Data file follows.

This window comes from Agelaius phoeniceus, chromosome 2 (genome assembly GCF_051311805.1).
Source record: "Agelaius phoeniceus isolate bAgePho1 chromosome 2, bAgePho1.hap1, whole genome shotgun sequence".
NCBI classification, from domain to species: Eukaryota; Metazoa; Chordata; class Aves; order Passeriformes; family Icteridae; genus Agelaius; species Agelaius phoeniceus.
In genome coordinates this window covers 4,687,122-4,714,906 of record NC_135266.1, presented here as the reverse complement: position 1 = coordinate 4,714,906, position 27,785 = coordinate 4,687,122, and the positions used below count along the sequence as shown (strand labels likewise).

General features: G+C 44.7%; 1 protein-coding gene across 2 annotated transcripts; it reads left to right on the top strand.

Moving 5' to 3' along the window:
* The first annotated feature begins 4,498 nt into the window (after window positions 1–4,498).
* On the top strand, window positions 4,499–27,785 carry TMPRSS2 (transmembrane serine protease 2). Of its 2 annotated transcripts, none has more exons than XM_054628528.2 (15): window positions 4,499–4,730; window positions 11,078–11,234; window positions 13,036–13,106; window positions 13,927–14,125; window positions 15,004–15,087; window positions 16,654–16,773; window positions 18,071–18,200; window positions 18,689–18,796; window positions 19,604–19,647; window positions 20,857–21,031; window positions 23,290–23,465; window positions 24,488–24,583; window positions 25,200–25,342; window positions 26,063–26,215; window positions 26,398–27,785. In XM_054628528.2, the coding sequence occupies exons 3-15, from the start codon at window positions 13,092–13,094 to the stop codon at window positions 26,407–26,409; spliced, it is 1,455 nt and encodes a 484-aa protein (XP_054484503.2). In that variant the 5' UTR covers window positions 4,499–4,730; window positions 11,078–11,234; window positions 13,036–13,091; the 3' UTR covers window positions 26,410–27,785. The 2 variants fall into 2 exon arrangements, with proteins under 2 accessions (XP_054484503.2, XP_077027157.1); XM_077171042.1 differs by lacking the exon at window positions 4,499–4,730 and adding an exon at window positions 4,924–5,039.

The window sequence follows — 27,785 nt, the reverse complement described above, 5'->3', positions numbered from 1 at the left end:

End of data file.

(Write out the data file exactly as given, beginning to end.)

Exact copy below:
This window comes from Agelaius phoeniceus, chromosome 2 (genome assembly GCF_051311805.1).
Source record: "Agelaius phoeniceus isolate bAgePho1 chromosome 2, bAgePho1.hap1, whole genome shotgun sequence".
NCBI classification, from domain to species: Eukaryota; Metazoa; Chordata; class Aves; order Passeriformes; family Icteridae; genus Agelaius; species Agelaius phoeniceus.
In genome coordinates this window covers 4,687,122-4,714,906 of record NC_135266.1, presented here as the reverse complement: position 1 = coordinate 4,714,906, position 27,785 = coordinate 4,687,122, and the positions used below count along the sequence as shown (strand labels likewise).

General features: G+C 44.7%; 1 protein-coding gene across 2 annotated transcripts; it reads left to right on the top strand.

Moving 5' to 3' along the window:
* The first annotated feature begins 4,498 nt into the window (after window positions 1–4,498).
* On the top strand, window positions 4,499–27,785 carry TMPRSS2 (transmembrane serine protease 2). Of its 2 annotated transcripts, none has more exons than XM_054628528.2 (15): window positions 4,499–4,730; window positions 11,078–11,234; window positions 13,036–13,106; window positions 13,927–14,125; window positions 15,004–15,087; window positions 16,654–16,773; window positions 18,071–18,200; window positions 18,689–18,796; window positions 19,604–19,647; window positions 20,857–21,031; window positions 23,290–23,465; window positions 24,488–24,583; window positions 25,200–25,342; window positions 26,063–26,215; window positions 26,398–27,785. In XM_054628528.2, the coding sequence occupies exons 3-15, from the start codon at window positions 13,092–13,094 to the stop codon at window positions 26,407–26,409; spliced, it is 1,455 nt and encodes a 484-aa protein (XP_054484503.2). In that variant the 5' UTR covers window positions 4,499–4,730; window positions 11,078–11,234; window positions 13,036–13,091; the 3' UTR covers window positions 26,410–27,785. The 2 variants fall into 2 exon arrangements, with proteins under 2 accessions (XP_054484503.2, XP_077027157.1); XM_077171042.1 differs by lacking the exon at window positions 4,499–4,730 and adding an exon at window positions 4,924–5,039.

The window sequence follows — 27,785 nt, the reverse complement described above, 5'->3', positions numbered from 1 at the left end: